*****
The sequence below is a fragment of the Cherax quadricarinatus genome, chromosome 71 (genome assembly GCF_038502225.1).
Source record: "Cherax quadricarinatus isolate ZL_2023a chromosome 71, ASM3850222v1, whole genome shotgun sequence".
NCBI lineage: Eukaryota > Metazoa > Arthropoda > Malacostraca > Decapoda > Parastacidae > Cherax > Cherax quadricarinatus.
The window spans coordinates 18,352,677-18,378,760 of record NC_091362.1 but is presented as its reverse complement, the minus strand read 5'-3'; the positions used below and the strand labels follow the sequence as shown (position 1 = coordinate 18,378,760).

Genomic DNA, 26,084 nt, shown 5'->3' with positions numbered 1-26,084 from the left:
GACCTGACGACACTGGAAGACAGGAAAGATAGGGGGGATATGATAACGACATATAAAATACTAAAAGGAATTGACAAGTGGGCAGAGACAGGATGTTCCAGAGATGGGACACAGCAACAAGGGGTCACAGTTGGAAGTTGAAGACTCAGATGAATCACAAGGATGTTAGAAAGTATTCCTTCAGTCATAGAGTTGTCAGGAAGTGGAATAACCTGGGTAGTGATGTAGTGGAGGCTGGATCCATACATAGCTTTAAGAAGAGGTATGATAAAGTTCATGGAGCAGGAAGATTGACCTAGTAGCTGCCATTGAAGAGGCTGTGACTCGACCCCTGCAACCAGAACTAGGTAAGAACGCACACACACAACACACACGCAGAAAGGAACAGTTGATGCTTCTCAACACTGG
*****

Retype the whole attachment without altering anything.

The sequence below is a fragment of the Cherax quadricarinatus genome, chromosome 71 (genome assembly GCF_038502225.1).
Source record: "Cherax quadricarinatus isolate ZL_2023a chromosome 71, ASM3850222v1, whole genome shotgun sequence".
NCBI lineage: Eukaryota > Metazoa > Arthropoda > Malacostraca > Decapoda > Parastacidae > Cherax > Cherax quadricarinatus.
The window spans coordinates 18,352,677-18,378,760 of record NC_091362.1 but is presented as its reverse complement, the minus strand read 5'-3'; the positions used below and the strand labels follow the sequence as shown (position 1 = coordinate 18,378,760).

Genomic DNA, 26,084 nt, shown 5'->3' with positions numbered 1-26,084 from the left:
GACCTGACGACACTGGAAGACAGGAAAGATAGGGGGGATATGATAACGACATATAAAATACTAAAAGGAATTGACAAGTGGGCAGAGACAGGATGTTCCAGAGATGGGACACAGCAACAAGGGGTCACAGTTGGAAGTTGAAGACTCAGATGAATCACAAGGATGTTAGAAAGTATTCCTTCAGTCATAGAGTTGTCAGGAAGTGGAATAACCTGGGTAGTGATGTAGTGGAGGCTGGATCCATACATAGCTTTAAGAAGAGGTATGATAAAGTTCATGGAGCAGGAAGATTGACCTAGTAGCTGCCATTGAAGAGGCTGTGACTCGACCCCTGCAACCAGAACTAGGTAAGAACGCACACACACAACACACACGCAGAAAGGAACAGTTGATGCTTCTCAACACTGG